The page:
Schilling feeling much better compared to '05

— Curt Schilling probably put it best, following a 35-pitch, four-inning Grapefruit League debut against college kids just getting to work on those future sunburns.

"I guess we're making normal seem really damn exciting right now," the 39-year-old said with a chuckle. "But after last year, normal is a really cool thing for me."

No news is, after all, the best news when it comes to the famous right ankle of the once-and-likely-future Red Sox ace.

He breezed through the first four innings of Boston's 10-0 matinee win over Boston College at City of Palms Park, tossing just eight balls while allowing only sophomore Jett Ruiz's single through the left side to lead off his last inning.

Schilling reported no conditioning concerns from a rapid-fire outing and never once tugged awkwardly at the ankle, a site as common as SPF 30 at camp a year ago. He said later that he knew from the release of his first pitch, a fastball to Eagles senior Dave Preziosi at 1:07 p.m., that Friday was going to be a very good day.

"I know what's happened since October 2004, and you hope that it's going to be normal again, you hope that it's always there," said Schilling, who struck out three and walked none. "But until it is, you don't know. I feel like today it was there."

He said he couldn't compare this spring to that of a year ago, when the offseason surgery on his ankle forced him to make just one Grapefruit League start before opening 2005 on the DL. He made three starts last April, posting an 8.15 ERA before being shelved until mid-July, then bounced from the bullpen to the rotation while throwing his fewest innings since 1994 and recording the highest full-season ERA (5.69) of a 15-year-career.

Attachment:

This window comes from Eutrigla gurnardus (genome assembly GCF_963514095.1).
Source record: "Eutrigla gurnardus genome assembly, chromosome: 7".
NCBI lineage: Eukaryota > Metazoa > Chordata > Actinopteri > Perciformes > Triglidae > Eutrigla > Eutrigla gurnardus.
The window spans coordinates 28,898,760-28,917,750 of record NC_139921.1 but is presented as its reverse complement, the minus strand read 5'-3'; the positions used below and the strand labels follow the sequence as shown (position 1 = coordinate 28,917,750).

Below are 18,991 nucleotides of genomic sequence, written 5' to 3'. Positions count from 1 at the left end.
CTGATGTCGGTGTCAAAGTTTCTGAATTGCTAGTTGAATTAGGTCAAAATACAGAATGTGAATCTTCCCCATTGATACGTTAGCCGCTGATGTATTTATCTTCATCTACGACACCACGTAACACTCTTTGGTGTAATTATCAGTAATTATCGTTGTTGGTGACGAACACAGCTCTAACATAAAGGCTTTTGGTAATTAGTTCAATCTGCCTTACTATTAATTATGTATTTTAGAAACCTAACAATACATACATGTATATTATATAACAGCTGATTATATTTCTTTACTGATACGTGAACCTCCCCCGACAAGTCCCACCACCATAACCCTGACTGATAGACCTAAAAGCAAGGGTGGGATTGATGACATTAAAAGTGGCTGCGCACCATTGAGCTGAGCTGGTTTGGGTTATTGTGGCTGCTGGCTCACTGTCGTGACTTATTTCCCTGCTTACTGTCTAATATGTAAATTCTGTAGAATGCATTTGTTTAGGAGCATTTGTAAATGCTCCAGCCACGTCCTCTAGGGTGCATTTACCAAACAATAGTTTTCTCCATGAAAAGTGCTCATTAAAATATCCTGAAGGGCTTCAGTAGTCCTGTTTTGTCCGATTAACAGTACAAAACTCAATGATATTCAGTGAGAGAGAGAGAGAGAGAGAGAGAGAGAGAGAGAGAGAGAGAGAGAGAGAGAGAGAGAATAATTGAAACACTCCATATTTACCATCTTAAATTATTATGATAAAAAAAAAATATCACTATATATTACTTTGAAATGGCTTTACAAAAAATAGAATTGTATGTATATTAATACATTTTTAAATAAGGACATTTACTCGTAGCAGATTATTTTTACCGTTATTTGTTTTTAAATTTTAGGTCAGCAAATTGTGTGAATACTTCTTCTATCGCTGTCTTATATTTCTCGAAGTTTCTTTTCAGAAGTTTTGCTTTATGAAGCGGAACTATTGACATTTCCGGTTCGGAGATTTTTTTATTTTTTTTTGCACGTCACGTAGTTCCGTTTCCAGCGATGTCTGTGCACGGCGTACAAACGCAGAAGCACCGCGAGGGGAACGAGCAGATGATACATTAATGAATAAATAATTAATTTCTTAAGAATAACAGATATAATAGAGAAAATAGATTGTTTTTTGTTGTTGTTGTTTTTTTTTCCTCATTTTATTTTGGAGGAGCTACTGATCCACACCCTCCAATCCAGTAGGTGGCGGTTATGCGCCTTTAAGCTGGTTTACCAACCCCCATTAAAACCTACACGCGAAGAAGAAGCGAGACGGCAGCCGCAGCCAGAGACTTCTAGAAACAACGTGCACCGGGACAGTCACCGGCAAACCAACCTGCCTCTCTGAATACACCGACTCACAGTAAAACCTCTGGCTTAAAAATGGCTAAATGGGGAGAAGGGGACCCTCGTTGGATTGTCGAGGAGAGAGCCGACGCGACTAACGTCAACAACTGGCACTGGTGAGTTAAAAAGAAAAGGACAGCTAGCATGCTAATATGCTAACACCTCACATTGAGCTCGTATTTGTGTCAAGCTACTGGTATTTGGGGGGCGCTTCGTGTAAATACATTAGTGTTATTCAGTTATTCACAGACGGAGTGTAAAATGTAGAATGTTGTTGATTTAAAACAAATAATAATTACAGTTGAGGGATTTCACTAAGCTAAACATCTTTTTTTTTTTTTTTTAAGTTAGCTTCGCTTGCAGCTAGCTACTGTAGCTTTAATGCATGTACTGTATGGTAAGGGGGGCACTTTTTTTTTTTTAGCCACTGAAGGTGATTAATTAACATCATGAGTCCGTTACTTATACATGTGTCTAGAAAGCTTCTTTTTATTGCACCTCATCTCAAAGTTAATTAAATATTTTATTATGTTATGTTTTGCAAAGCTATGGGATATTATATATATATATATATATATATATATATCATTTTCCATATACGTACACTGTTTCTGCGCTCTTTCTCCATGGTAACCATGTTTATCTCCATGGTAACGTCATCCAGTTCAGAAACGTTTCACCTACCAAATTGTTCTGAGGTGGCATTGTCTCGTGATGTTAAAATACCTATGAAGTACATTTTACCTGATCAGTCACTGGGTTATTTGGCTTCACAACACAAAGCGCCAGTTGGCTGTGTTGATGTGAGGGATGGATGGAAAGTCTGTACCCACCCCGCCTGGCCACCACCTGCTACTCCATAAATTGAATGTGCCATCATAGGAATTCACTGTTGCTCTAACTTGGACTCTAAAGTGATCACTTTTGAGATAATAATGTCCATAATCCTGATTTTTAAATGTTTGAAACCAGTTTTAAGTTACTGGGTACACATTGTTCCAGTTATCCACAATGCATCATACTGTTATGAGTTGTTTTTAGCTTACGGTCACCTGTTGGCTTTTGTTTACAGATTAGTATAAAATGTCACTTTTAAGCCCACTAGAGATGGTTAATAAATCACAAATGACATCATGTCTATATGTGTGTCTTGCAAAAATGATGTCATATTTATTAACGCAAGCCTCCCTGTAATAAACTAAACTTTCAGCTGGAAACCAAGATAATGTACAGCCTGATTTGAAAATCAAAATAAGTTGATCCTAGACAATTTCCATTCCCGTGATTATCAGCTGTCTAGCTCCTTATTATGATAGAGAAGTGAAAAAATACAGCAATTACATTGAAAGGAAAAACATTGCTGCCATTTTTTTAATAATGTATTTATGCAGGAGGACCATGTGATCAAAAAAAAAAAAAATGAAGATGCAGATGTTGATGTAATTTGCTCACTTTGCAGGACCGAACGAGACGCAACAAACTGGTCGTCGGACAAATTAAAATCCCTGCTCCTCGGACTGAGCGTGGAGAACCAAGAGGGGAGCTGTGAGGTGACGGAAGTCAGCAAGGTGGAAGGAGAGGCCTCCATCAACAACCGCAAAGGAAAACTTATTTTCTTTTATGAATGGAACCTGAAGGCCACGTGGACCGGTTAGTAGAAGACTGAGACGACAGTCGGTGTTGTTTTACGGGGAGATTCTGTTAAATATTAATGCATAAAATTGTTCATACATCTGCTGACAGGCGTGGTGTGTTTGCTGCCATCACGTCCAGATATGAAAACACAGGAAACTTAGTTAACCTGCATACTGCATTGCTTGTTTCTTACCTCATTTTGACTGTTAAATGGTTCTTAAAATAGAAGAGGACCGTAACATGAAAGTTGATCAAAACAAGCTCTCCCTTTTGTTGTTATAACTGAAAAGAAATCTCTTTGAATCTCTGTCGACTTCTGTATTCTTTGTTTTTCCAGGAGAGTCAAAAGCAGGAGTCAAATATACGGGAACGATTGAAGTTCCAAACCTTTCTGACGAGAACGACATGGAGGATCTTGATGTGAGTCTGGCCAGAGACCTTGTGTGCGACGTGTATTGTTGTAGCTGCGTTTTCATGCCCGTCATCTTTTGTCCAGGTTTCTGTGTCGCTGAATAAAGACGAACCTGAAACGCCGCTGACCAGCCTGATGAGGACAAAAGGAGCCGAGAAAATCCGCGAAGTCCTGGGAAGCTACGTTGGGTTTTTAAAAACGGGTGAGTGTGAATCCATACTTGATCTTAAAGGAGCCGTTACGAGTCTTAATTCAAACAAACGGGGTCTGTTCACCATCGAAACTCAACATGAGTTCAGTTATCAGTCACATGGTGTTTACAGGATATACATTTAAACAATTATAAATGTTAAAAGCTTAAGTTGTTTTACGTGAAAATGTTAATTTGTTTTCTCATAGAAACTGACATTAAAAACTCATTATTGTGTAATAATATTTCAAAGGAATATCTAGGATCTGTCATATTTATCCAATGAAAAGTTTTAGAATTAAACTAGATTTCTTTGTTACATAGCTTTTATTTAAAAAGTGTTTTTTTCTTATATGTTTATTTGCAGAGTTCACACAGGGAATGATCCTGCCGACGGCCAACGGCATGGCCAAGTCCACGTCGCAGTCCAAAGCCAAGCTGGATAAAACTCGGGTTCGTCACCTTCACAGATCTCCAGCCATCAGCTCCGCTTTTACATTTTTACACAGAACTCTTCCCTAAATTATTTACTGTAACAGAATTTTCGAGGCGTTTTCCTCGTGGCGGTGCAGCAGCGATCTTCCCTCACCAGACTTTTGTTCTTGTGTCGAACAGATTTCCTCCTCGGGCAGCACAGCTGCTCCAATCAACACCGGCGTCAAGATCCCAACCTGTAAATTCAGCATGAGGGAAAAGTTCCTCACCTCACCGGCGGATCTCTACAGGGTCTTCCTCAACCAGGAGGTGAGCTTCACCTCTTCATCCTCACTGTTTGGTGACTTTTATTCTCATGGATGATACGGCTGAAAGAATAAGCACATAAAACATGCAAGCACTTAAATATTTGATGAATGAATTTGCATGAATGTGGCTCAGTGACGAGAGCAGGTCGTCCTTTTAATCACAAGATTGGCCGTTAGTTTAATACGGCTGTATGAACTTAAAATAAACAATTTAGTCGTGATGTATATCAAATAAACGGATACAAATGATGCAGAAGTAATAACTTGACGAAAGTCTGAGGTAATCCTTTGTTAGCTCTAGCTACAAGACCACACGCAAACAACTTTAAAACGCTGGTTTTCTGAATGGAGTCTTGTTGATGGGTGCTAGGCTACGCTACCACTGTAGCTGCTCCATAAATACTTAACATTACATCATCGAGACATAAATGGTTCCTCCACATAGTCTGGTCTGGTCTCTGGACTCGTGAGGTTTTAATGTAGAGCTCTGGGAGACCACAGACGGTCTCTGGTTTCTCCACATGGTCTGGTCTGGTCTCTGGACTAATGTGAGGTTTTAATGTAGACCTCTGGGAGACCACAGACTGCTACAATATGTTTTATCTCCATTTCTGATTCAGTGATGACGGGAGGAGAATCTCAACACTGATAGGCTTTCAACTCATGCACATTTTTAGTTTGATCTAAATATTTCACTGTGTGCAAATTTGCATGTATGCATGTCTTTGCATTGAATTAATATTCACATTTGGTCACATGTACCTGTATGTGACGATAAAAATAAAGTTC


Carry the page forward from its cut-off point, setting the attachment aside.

Schilling threw a handful of split-fingered fastballs, mixed in his curve and jumped ahead on every batter he faced. He acknowledged that he benefited from a strike zone more closely resembling that of the Atlantic Coast Conference than the big leagues, but was quick to point out that the competition level in no way detracted from the optimism.

"Doesn't matter to me," he said. "I tried to sequence pitches and approach it like I was facing big-league hitters. I threw a lot of strikes. There are teams that come in with a very aggressive mentality and these kids don't have another gear. From that standpoint, being sharp early in the count is always a big deal to me."

Manager Terry Francona kept the Eagles, six games into their season and fresh off the plane Thursday night, in perspective, but said he was more encouraged by Schilling's approach than his stats.

"If I thought about how I felt last year in my best starts and ranked them," he said, "today was in a different stratosphere compared to any point."

"His focus right now is as good as I've ever seen it," Francona said. "Because he beat the BC Eagles doesn't mean he's gonna win the Cy Young, but what he's doing gives us a lot of reason to be very excited about what we think he can accomplish. He's not going to forget how to pitch. If he's healthy, he's going to be very good, and he looks very healthy to me."

Schilling said the first outing went "farther" than his expectations, adding that he thinks he can be better than two years ago — when he went 21-6 with a 3.26 ERA — despite the age and the tread on that famous ankle of his.

"I think I can be better than I was in 2004 because I have 2004 to use as an experience," he said. "I'm a year smarter on the hitters in this league, a year smarter on the rigors of pitching in the American League as opposed to the National League. I don't go into any season looking to duplicate something I've already done — I'm trying to do something I've never done before."

© 2006 All rights reserved. This material may not be published, broadcast, rewritten or redistributed.

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